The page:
Manhattan Lists That Persisted
The unit includes 27 windows, four exhibits, and original moldings, but with lemon-yellow walls, scalloped curtains, and antique dark-wood tables and chairs, the apartment has a retro look that might not appeal to you. everybody.
According to tax records, the seller of the apartment is Judith F. Hernstadt, a former television executive whose husband, William H. Hernstadt, was a former Nevada state senator who grew up in Manhattan. The list’s marketing team instead chose to highlight a long-time owner, jeweler Harry Winston, who died in the 1970s. Winston “was known to carry priceless jewelry in his pocket” and therefore “appreciated the most. high level of security and confidentiality offered by this glorious apartment “, according to the announcement of Louise Beit, a Sotheby’s agent representing the list who declined to comment.
But even the current celebrity cachet doesn’t guarantee a quick sale. Since 2017, Jennifer Lopez, the singer and actress superstar, has not found a buyer for her penthouse cooperative at 21 East 26th Street. Ms Lopez may be in a good position to wait for a buyer for the unit, which came in at around $ 27 million and was only reduced once, in 2019, to $ 25 million. She paid around $ 20 million for the apartment in 2014. Adam Modlin, Ms Lopez’s listing agent, made no comment.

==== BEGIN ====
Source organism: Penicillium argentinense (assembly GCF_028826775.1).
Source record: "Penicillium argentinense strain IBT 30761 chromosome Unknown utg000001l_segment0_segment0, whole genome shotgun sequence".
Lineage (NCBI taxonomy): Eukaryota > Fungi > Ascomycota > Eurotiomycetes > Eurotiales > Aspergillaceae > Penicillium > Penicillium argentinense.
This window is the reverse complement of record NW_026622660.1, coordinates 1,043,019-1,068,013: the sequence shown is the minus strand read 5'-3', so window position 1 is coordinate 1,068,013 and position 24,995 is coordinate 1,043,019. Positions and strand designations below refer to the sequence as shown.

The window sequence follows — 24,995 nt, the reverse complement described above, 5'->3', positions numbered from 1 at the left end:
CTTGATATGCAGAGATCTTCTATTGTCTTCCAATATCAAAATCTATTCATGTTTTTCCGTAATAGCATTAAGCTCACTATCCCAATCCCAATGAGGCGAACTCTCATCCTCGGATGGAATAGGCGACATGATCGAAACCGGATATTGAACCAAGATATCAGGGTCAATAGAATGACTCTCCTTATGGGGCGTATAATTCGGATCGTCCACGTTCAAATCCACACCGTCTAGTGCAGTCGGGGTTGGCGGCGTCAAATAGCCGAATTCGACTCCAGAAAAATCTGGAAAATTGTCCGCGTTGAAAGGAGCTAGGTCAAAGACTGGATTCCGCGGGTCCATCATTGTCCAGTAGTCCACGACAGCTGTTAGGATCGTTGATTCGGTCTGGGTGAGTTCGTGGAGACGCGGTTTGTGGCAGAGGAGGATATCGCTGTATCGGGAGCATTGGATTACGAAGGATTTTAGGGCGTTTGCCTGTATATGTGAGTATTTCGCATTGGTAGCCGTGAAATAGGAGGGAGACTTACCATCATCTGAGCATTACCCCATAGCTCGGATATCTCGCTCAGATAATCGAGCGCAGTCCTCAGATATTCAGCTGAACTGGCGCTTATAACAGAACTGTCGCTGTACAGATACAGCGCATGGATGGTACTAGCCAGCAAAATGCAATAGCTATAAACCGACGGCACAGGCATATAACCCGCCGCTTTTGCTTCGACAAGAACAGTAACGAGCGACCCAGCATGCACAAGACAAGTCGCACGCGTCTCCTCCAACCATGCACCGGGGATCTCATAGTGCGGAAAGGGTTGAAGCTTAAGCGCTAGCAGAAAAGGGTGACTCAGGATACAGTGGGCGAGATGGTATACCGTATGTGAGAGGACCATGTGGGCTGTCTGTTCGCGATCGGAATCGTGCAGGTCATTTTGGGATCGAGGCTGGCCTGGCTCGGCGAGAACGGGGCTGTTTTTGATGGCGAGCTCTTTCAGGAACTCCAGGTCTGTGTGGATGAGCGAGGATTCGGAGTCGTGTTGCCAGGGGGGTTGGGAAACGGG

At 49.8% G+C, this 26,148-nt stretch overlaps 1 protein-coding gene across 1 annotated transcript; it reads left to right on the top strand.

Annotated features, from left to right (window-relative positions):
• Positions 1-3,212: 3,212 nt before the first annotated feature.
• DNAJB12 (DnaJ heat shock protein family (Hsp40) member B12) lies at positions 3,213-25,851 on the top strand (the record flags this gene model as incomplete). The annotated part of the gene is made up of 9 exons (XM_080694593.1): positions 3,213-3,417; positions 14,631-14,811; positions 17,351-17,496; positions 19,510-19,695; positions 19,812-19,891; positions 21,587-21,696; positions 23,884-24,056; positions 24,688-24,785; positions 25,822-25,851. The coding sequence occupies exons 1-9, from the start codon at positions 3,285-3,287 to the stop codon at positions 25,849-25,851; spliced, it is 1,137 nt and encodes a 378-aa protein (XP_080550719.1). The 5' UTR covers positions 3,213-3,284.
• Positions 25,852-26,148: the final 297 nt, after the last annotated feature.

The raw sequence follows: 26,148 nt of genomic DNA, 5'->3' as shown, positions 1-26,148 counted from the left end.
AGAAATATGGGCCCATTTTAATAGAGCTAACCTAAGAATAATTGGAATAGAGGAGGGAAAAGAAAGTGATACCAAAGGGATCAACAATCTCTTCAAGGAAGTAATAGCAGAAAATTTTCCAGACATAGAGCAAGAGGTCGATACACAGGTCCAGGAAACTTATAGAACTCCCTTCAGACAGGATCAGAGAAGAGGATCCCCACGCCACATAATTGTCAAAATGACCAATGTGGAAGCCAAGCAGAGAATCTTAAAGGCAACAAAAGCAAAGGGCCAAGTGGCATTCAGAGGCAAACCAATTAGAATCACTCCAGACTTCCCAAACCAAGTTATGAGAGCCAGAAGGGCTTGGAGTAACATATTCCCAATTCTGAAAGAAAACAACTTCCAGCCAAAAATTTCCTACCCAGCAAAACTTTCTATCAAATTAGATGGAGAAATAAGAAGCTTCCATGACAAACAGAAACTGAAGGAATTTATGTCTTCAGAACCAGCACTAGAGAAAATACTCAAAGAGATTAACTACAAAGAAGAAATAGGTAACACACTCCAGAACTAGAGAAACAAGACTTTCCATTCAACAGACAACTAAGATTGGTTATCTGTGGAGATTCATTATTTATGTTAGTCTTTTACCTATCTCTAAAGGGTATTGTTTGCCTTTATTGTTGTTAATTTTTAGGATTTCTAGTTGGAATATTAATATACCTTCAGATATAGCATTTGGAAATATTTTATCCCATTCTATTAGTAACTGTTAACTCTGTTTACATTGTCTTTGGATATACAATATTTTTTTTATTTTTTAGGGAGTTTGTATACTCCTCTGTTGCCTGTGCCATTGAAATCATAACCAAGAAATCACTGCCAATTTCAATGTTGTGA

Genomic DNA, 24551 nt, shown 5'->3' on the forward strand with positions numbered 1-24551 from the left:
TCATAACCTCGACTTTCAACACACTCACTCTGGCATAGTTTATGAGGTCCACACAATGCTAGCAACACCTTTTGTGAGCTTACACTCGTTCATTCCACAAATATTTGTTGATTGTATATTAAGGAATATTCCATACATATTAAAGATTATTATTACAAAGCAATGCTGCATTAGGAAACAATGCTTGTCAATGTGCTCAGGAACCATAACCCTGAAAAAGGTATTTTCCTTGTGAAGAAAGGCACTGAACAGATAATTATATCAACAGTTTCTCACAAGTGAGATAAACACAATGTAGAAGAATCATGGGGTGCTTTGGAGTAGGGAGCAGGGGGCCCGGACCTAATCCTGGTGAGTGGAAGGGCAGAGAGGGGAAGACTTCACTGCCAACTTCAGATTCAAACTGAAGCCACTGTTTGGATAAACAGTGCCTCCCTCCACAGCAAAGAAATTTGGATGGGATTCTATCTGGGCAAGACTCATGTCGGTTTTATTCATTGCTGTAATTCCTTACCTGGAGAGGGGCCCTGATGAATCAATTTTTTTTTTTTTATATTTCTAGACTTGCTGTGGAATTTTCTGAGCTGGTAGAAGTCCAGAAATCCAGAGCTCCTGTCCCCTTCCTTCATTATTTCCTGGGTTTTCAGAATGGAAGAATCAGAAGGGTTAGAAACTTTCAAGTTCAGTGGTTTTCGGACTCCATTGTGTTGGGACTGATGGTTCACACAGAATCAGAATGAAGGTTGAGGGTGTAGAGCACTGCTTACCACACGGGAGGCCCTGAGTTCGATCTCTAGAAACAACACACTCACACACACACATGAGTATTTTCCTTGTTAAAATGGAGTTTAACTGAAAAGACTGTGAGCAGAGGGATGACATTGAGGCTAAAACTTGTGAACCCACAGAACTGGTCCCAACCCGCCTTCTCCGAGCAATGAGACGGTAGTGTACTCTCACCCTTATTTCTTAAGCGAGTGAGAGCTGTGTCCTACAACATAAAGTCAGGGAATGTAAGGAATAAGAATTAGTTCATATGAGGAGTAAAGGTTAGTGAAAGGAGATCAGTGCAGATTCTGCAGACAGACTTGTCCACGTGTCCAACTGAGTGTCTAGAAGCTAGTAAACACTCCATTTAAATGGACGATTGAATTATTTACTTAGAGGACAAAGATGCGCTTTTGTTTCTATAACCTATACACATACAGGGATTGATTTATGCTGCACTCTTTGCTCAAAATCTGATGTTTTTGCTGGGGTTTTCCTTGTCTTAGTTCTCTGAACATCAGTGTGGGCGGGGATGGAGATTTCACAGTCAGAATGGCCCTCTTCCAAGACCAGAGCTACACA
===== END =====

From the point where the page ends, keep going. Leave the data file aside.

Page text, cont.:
Some apartments do not find a buyer even after significant price reductions.
A duplex penthouse at 245 Seventh Avenue in desirable Chelsea, with nearly 12-foot ceilings and 1,100 square feet of terraces, has been waiting for a suitor since 2016, despite a sharp drop in prices to $ 6 million from 11. , $ 6 million. The apartment’s almost $ 12,000 monthly expenses for taxes and building maintenance, however, can be a barrier. Ronald Lense, Elliman’s listing broker, did not comment.